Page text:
In today’s Gospel we hear the uncomfortable truth that we religious people are highly susceptible to self-exaltation.
Many of us believe ourselves to be involved in a “culture war” similar to the one the Pharisees struggled against. While we work to change our laws to be more aligned with our faith, we can become self-righteous. Do we look down on “sinners”, forgetting that we, too, are sinners in great need of God’s mercy? This parable serves as a warning to people like us, who come to Mass and write or read articles like this one in the parish bulletin. In our prayers and our participation in Mass, are we more aware of the sins of others than our own? Do we make the sinners around us feel like outsiders and judged?
Lord Jesus, forgive us for the times we have looked down on those whose sins are more obvious than our own.READ MORE
“This Sunday’s Gospel contrasts two different religious attitudes. First, the self-righteous Pharisee. Here is a man who seems to impeccably follow the law. In some terms, he is the model citizen! Honest, fiscally generous, and faithful to his marriage vows. But something else lurks in his heart: pride. “O God, I thank you that I am not like the rest of humanity … or even like this tax collector.” For the Pharisee, no fault can be admitted. The only way to stay on top is to preserve one’s image — even to God, it seems! — and point out the flaws of others from the pedestal.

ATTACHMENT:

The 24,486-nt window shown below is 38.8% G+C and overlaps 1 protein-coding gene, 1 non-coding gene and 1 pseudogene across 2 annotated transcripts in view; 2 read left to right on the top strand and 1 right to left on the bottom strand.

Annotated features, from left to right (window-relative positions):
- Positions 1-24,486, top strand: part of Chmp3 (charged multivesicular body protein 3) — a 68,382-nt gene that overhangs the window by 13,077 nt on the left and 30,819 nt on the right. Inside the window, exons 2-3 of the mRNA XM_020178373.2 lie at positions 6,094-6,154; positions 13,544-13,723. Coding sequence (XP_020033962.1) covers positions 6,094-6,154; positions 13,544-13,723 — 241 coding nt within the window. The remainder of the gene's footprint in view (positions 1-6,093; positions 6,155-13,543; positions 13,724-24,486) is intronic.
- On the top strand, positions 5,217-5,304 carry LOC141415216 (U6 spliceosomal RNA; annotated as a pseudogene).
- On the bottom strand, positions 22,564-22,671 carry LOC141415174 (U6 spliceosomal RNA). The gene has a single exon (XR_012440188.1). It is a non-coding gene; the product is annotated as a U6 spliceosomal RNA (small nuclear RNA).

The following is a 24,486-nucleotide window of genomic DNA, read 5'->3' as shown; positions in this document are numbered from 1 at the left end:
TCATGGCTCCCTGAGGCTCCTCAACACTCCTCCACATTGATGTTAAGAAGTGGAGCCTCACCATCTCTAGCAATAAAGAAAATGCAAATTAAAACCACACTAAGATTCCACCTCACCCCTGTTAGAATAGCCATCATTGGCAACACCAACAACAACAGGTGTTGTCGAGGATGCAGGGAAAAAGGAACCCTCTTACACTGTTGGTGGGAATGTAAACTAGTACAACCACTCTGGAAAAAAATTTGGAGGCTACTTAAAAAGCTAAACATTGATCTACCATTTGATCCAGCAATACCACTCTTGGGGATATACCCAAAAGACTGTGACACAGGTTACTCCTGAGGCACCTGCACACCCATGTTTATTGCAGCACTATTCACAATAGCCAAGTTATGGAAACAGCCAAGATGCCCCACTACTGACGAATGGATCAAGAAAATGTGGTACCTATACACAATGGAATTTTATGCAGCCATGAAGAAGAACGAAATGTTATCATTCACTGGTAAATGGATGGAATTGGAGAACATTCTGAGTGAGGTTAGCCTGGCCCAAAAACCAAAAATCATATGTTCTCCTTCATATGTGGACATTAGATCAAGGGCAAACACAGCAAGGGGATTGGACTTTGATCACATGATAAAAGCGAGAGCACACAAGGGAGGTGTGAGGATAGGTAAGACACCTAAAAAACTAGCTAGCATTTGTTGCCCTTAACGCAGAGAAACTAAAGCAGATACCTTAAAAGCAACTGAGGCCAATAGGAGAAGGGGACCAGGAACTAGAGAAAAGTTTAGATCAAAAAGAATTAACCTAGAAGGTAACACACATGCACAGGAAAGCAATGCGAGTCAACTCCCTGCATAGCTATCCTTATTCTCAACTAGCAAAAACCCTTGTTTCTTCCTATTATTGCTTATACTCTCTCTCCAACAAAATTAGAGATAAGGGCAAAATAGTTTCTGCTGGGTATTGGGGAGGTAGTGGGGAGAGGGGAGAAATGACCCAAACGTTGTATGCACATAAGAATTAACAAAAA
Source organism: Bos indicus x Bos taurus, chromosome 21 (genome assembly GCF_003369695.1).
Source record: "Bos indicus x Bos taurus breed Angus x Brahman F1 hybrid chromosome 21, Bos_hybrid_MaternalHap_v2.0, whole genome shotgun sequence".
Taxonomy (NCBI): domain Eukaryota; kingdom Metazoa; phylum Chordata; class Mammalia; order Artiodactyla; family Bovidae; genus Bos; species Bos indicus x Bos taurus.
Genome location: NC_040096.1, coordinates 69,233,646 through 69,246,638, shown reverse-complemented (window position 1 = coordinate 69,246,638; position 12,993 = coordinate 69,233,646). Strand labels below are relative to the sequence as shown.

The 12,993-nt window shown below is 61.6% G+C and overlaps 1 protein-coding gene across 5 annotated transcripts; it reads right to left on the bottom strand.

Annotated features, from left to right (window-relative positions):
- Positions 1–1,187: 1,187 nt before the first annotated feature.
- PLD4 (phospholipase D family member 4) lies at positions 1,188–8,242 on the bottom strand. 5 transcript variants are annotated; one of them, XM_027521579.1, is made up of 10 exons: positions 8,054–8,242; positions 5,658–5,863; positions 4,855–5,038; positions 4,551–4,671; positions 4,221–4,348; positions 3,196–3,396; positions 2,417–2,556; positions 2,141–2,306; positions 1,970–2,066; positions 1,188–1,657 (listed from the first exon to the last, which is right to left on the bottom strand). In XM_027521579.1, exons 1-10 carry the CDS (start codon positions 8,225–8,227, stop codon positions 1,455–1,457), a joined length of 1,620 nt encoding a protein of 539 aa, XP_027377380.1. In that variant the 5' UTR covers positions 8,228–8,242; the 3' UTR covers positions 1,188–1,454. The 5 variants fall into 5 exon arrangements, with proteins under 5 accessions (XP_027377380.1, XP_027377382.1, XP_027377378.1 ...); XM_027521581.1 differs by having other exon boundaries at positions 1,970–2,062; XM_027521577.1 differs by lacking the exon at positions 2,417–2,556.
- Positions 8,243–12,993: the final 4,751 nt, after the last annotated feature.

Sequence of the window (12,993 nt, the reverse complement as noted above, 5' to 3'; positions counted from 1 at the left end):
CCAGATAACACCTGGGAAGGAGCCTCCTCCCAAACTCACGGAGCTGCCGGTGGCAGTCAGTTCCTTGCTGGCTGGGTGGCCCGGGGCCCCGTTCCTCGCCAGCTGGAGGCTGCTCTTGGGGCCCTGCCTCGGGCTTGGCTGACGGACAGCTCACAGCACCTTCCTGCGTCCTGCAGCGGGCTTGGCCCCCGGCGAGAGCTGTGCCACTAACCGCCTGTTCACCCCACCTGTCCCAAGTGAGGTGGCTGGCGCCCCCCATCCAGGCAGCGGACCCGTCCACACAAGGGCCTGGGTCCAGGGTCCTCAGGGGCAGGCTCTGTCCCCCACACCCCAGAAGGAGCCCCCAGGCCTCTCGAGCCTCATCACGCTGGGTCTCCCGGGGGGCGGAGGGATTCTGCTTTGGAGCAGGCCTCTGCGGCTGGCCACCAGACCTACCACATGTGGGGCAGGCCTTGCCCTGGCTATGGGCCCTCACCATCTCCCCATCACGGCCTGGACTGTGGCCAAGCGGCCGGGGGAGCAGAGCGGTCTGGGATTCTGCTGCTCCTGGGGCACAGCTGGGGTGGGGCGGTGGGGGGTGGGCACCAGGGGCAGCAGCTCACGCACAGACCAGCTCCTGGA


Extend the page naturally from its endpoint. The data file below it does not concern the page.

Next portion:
In the back of the temple, hidden and bowed down, is the tax collector. “O God, by merciful to me a sinner.” This man’s prayer is one of supplication and petition. He isn’t afraid to express his sinfulness and misery. This, Jesus says, is the one who “went home justified.” How many times have we heard the mission of Jesus to seek and save the lost? Jesus is the one who dines with sinners and invites every heart to repentance. But how can we return to him if we don’t know we’ve left? How can we receive God’s grace when we’re adamant we don’t need it?READ MORE